Today's traditional brick and mortar retailers are faced with the reality that modern internet retailers (e-tailers) have permanently changed the order fulfillment game. According to the U.S. Chamber of Commerce, the percent of e-commerce retail has grown from 3 percent to 9 percent in the last decade. Among the Millennial and Generation X demographics, this trend is rapidly increasing. As a result, e-tailers have changed their business model and built distribution networks to provide the seamless execution needed to deliver on increasingly high consumer expectations. Two-day delivery or less is the new norm. With price and speed becoming the lowest common denominator, the customer experience has been redefined and brand loyalty is taking a back seat.
The question for traditional retailers - whose business model is based on the premise that customers prefer to purchase items in stores - is this: How can we effectively utilize our store network to exploit these new opportunities? In Intelligrated's most recent On The Move webinar, James Hendrickson, senior product manager, retail solutions from Honeywell, and I explained how retailers can level the playing field by embracing their stores as distribution centers and realizing that their physical storefronts are a huge advantage.
To begin making this transition, it's important for traditional retailers to remember that their customers still have a need for instant gratification. There is no substitute for going to a local store to evaluate and purchase items - customers still want the product knowledge and expertise from sales associates. The ability to return items easily and to avoid shipping charges is also driving customers back to the store.
Today's consumer also still wants to shop online from any of their connected devices. For traditional retailers to stay relevant and offer the best of both retail worlds, they need to support this e-commerce preference and offer new shopping methods, like buy online pick up in store (BOPIS). Covering both of these bases is absolutely necessary to taking back market share.
Improving store efficiencies - while excelling at BOPIS and other complex tasks - requires embracing the role of the store as a mini-DC and deploying the behaviors that drive DC execution. It starts by understanding the similarities of order fulfillment processes used in both DCs and stores, such as receiving, staging, put-away, picking, packing and shipping. It also means employing the same laser focus on processes execution to ensure inventory and order accuracies, capture transactional data and direct work along every step of the fulfillment process.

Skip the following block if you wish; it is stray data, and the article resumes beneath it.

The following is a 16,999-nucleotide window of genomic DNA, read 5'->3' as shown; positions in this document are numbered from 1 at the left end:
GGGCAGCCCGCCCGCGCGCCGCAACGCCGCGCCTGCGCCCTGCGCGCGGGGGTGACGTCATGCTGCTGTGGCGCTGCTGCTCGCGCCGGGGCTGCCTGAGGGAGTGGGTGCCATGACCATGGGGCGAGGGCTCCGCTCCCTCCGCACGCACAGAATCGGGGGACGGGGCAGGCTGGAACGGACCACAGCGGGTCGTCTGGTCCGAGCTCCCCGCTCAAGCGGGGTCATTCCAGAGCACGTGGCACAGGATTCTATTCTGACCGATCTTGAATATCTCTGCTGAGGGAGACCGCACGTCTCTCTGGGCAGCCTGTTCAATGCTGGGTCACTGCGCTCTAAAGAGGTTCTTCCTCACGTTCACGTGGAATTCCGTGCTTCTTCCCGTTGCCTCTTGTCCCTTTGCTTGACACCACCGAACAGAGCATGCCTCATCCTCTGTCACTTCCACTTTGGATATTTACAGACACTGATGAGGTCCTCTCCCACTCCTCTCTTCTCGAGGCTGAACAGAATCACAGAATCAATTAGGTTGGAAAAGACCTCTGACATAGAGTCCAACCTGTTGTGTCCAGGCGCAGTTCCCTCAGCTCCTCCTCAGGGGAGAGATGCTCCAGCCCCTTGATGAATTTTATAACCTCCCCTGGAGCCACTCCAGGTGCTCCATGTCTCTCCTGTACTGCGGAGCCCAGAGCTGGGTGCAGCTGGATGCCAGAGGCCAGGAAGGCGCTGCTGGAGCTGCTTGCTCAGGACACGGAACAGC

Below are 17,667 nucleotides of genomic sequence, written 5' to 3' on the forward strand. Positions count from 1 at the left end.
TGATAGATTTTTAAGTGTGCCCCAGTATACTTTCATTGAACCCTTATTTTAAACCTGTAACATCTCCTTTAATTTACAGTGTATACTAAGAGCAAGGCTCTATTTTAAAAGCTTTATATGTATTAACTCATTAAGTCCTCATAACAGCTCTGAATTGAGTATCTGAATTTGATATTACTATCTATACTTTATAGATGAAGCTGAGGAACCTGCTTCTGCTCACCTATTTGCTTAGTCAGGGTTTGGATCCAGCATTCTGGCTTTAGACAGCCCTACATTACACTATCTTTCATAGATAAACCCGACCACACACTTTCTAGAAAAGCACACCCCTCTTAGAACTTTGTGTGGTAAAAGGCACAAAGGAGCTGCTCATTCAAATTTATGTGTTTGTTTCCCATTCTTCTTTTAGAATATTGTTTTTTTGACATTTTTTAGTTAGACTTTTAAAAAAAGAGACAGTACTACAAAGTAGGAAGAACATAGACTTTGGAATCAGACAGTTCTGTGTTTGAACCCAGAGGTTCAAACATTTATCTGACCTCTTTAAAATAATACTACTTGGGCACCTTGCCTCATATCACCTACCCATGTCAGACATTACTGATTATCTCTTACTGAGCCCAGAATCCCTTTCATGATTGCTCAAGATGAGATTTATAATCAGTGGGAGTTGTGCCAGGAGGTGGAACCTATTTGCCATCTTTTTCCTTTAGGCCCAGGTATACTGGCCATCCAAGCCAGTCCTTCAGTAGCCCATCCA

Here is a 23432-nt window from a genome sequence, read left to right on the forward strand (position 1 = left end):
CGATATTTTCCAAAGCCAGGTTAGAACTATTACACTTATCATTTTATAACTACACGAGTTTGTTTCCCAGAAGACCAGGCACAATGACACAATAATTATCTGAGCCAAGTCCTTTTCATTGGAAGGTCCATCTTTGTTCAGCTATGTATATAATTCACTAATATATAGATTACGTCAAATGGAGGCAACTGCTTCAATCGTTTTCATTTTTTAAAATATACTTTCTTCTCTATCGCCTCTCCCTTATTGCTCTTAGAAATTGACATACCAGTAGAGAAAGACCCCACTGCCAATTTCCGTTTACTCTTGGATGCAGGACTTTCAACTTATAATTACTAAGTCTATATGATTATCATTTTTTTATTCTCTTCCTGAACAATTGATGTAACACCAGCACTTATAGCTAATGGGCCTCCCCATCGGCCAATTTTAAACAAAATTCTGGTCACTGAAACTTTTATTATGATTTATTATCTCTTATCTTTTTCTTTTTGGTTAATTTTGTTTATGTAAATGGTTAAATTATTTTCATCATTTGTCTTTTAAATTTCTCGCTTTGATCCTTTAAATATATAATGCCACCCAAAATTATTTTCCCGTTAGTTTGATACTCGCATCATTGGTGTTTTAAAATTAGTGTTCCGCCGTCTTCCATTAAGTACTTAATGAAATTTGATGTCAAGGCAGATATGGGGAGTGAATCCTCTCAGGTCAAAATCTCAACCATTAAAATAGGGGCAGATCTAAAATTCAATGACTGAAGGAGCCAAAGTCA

In our webinar, we recommended starting this transition by focusing on the processes that cause the most pain for traditional retailers. Typically, this is the fulfillment of e-commerce orders, whether that's BOPIS, or buying online and shipping from the store. This can be accomplished by focusing on three order fulfillment building blocks:
- Systemically direct all work to optimize order release and task execution. If retailers don't direct the work, they will not hit their goals.
- Build a foundation of transactional data around each process by tracking, scanning or speaking every activity. Not only can this be done without slowing the process down, it will also build a "chain of custody" of inventory in the stores that results in true inventory accuracy.
- Set labor standards for all work and track against these standards. This drives predictability in task duration and performance, such as knowing exactly how long it should take to do basic tasks like picking an online order or unloading a truck.
By employing these principles, retailers can become unpredictable in the fulfillment of e-commerce orders and achieve the execution efficiencies to compete on a level with the e-tailer giants. To learn how to turn your stores into DCs, please visit our On The Move webinar archives and view the session in its entirety.
To learn more about Intelligrated Store Solutions, visit booth #2434 at NRF's Big Show on January 15-17 in New York City. Demo the Voice solution to be entered in a drawing to win an Apple MacBook Pro.